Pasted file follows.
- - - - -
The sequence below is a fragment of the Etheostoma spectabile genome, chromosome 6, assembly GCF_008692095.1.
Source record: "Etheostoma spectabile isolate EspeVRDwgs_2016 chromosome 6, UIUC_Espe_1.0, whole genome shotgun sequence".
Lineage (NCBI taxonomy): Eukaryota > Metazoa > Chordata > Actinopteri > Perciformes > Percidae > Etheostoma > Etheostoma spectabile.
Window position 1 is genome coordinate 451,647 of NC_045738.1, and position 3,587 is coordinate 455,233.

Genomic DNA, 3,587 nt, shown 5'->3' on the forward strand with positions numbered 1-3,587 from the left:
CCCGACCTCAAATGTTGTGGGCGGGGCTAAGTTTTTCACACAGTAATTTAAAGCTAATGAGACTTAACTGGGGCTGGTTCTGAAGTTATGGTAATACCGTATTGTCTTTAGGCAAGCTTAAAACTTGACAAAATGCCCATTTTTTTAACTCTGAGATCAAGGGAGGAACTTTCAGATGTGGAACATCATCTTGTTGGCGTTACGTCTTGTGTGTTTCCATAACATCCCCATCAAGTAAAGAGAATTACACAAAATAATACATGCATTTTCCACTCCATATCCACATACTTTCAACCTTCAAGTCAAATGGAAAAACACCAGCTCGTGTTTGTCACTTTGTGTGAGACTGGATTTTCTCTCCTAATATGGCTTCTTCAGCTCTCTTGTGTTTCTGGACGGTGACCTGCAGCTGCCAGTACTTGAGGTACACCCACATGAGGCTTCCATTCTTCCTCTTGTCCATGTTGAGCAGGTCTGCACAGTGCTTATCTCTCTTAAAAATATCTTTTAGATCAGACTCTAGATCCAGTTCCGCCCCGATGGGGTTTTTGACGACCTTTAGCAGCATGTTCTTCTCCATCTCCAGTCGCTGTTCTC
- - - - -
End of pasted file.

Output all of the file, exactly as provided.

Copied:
The sequence below is a fragment of the Etheostoma spectabile genome, chromosome 6, assembly GCF_008692095.1.
Source record: "Etheostoma spectabile isolate EspeVRDwgs_2016 chromosome 6, UIUC_Espe_1.0, whole genome shotgun sequence".
Lineage (NCBI taxonomy): Eukaryota > Metazoa > Chordata > Actinopteri > Perciformes > Percidae > Etheostoma > Etheostoma spectabile.
Window position 1 is genome coordinate 451,647 of NC_045738.1, and position 3,587 is coordinate 455,233.

Genomic DNA, 3,587 nt, shown 5'->3' on the forward strand with positions numbered 1-3,587 from the left:
CCCGACCTCAAATGTTGTGGGCGGGGCTAAGTTTTTCACACAGTAATTTAAAGCTAATGAGACTTAACTGGGGCTGGTTCTGAAGTTATGGTAATACCGTATTGTCTTTAGGCAAGCTTAAAACTTGACAAAATGCCCATTTTTTTAACTCTGAGATCAAGGGAGGAACTTTCAGATGTGGAACATCATCTTGTTGGCGTTACGTCTTGTGTGTTTCCATAACATCCCCATCAAGTAAAGAGAATTACACAAAATAATACATGCATTTTCCACTCCATATCCACATACTTTCAACCTTCAAGTCAAATGGAAAAACACCAGCTCGTGTTTGTCACTTTGTGTGAGACTGGATTTTCTCTCCTAATATGGCTTCTTCAGCTCTCTTGTGTTTCTGGACGGTGACCTGCAGCTGCCAGTACTTGAGGTACACCCACATGAGGCTTCCATTCTTCCTCTTGTCCATGTTGAGCAGGTCTGCACAGTGCTTATCTCTCTTAAAAATATCTTTTAGATCAGACTCTAGATCCAGTTCCGCCCCGATGGGGTTTTTGACGACCTTTAGCAGCATGTTCTTCTCCATCTCCAGTCGCTGTTCTC